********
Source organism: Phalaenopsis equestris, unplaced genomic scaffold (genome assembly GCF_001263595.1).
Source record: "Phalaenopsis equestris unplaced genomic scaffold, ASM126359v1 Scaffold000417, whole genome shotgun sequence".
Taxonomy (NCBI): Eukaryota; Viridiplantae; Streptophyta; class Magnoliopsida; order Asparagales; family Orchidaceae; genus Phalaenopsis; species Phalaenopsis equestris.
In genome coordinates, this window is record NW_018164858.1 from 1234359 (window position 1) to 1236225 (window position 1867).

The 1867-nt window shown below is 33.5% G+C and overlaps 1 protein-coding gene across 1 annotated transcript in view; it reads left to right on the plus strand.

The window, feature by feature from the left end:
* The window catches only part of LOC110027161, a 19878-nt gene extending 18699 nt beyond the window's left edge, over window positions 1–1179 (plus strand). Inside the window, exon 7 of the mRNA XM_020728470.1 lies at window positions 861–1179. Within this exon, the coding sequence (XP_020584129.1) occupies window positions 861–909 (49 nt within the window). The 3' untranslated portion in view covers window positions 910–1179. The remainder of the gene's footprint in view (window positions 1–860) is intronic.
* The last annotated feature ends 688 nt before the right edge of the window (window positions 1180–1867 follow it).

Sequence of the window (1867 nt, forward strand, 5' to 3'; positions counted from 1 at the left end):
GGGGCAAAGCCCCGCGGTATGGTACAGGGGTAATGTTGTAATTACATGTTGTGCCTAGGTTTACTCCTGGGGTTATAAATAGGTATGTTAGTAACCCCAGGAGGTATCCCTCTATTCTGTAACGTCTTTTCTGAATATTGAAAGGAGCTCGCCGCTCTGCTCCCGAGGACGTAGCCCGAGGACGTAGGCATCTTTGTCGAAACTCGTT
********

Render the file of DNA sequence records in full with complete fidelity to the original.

Source organism: Phalaenopsis equestris, unplaced genomic scaffold (genome assembly GCF_001263595.1).
Source record: "Phalaenopsis equestris unplaced genomic scaffold, ASM126359v1 Scaffold000417, whole genome shotgun sequence".
Taxonomy (NCBI): Eukaryota; Viridiplantae; Streptophyta; class Magnoliopsida; order Asparagales; family Orchidaceae; genus Phalaenopsis; species Phalaenopsis equestris.
In genome coordinates, this window is record NW_018164858.1 from 1234359 (window position 1) to 1236225 (window position 1867).

The 1867-nt window shown below is 33.5% G+C and overlaps 1 protein-coding gene across 1 annotated transcript in view; it reads left to right on the plus strand.

The window, feature by feature from the left end:
* The window catches only part of LOC110027161, a 19878-nt gene extending 18699 nt beyond the window's left edge, over window positions 1–1179 (plus strand). Inside the window, exon 7 of the mRNA XM_020728470.1 lies at window positions 861–1179. Within this exon, the coding sequence (XP_020584129.1) occupies window positions 861–909 (49 nt within the window). The 3' untranslated portion in view covers window positions 910–1179. The remainder of the gene's footprint in view (window positions 1–860) is intronic.
* The last annotated feature ends 688 nt before the right edge of the window (window positions 1180–1867 follow it).

Sequence of the window (1867 nt, forward strand, 5' to 3'; positions counted from 1 at the left end):
GGGGCAAAGCCCCGCGGTATGGTACAGGGGTAATGTTGTAATTACATGTTGTGCCTAGGTTTACTCCTGGGGTTATAAATAGGTATGTTAGTAACCCCAGGAGGTATCCCTCTATTCTGTAACGTCTTTTCTGAATATTGAAAGGAGCTCGCCGCTCTGCTCCCGAGGACGTAGCCCGAGGACGTAGGCATCTTTGTCGAAACTCGTT